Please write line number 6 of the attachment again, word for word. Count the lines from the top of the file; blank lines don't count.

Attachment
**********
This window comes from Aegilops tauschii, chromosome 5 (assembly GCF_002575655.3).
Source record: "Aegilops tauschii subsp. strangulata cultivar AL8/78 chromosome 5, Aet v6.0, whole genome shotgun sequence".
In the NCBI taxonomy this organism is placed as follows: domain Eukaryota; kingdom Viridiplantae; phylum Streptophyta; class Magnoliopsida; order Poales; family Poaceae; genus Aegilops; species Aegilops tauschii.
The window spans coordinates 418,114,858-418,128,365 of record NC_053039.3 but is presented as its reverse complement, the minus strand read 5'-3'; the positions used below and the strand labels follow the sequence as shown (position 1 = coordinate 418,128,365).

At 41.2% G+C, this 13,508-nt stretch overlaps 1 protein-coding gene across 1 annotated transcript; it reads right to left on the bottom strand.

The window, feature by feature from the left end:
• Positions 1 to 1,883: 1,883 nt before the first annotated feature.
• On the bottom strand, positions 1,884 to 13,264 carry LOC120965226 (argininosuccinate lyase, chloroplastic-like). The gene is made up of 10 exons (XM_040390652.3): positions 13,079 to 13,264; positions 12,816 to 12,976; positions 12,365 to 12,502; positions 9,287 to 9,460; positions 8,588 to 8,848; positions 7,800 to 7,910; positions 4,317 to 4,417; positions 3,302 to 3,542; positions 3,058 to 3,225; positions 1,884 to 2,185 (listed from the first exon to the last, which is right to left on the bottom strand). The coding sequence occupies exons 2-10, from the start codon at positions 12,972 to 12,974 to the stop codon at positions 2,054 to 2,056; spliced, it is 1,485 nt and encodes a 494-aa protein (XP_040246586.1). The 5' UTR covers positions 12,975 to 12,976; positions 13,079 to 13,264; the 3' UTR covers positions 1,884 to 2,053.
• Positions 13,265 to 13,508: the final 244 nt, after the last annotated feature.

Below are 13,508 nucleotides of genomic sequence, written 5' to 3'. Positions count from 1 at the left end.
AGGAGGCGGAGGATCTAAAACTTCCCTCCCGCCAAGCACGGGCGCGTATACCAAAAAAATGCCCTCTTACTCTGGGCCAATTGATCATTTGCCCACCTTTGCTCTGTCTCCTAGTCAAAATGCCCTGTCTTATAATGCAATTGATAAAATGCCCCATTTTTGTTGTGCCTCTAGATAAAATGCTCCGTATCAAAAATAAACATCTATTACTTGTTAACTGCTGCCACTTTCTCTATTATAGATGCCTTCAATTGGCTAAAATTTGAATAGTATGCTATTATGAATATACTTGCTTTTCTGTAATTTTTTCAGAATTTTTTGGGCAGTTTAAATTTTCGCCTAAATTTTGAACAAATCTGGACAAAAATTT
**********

The window, feature by feature from the left end: